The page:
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African Health Sciences
Makerere University Medical School
ISSN: 1680-6905
EISSN: 1680-6905
Vol. 15, No. 2, 2015, pp. 429-437
Bioline Code: hs15062
Full paper language: English
Document type: Research Article
Document available free of charge

African Health Sciences, Vol. 15, No. 2, 2015, pp. 429-437

 en Adolescent low back pain among secondary school students in Ibadan, Nigeria
Adegoke, Babatunde O. A.; Odole, Adesola C. & Adeyinka, Adebayo A.


Background: Adolescent low back pain (ALBP) can be considered a signal or precursor of a serious organic disease or telltale sign of future incidence of low back pain in adulthood. Published articles on ALBP in Nigeria are not readily available.
Objectives: The study’s objectives were to investigate the prevalence of Adolescent Low Back Pain (ALBP) among secondary school students in Ibadan, Nigeria and the prevalence’s association with some socio-demographic variables.
Methods: Participants were adolescent students from 15 secondary schools in Ibadan. Data was collected using a respondent- administered, validated questionnaire on low back pain in adolescents. Participants (Female: 298; Male: 273) aged 14.23 ±2.27 years (range 10-19) were recruited through multi-stage random sampling. Five hundred and seventy-one (83.97%) of the 680 copies of the questionnaire administered were returned. Data was analysed using mean, standard deviation, frequency, percentages, and Chi-square test with alpha level at 0.05.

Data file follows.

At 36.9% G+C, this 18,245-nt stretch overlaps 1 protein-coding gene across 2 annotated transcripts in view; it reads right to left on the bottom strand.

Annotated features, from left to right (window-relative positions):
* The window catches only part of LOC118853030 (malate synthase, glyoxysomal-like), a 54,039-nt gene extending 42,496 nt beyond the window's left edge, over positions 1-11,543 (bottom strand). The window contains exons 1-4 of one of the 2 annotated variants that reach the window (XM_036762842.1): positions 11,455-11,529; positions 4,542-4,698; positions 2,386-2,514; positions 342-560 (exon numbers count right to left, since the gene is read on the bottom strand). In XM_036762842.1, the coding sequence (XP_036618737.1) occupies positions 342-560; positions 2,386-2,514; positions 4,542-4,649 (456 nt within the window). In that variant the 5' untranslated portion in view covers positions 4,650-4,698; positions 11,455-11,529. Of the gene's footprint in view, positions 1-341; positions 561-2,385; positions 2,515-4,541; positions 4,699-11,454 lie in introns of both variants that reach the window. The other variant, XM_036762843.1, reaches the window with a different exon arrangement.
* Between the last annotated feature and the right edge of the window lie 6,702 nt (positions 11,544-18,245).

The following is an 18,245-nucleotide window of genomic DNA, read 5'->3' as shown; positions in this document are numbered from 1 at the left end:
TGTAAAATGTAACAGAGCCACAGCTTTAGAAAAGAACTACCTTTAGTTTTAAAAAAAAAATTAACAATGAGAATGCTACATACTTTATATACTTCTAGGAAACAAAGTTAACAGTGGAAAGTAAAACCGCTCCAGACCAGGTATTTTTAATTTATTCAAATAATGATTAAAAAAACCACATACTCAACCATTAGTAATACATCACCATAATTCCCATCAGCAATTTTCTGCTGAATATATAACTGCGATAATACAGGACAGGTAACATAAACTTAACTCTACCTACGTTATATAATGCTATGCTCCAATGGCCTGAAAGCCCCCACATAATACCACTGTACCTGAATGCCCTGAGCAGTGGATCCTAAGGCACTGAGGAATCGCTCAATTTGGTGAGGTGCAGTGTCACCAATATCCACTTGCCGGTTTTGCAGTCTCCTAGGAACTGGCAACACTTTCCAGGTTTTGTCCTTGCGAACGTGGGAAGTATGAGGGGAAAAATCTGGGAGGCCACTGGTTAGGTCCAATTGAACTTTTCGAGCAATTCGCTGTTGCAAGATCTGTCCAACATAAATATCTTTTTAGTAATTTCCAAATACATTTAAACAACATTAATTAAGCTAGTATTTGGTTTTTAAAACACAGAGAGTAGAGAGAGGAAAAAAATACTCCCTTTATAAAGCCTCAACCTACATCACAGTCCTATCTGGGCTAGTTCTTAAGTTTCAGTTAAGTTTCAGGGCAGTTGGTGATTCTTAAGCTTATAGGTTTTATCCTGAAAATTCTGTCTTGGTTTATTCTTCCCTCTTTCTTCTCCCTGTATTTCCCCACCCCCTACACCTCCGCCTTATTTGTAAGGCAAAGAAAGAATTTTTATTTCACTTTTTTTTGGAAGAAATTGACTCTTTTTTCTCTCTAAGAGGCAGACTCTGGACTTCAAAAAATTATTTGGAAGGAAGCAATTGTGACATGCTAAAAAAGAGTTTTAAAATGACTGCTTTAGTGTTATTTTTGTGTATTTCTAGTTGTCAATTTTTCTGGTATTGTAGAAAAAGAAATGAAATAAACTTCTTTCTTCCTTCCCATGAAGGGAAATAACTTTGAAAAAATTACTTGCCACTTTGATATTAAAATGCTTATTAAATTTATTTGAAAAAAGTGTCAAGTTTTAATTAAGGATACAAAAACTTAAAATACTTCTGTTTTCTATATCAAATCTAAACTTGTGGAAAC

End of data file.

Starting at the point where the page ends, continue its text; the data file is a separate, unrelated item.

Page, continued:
Result: Lifetime, twelve-month, one-month and point prevalence rates of ALBP were 58.0%, 43.8%, 25.6% and 14.7% respectively. Age at first experience of ALBP was 11.86 ± 2.36 years. Gender was not significantly associated with any rate (p ≥0.317). Age (p ≤ 0.043) and engagement in commercial activities (p ≤ 0.025) were significantly associated with all period prevalence rates while injury to the back was significantly associated with all period prevalence rates except point prevalence (p = 0.087).
Conclusion: Adolescent low back pain is common among secondary school students in Ibadan and its prevalence is significantly associated with age and engagement in commercial activities, but not with gender.

Adolescent; low back pain; school children

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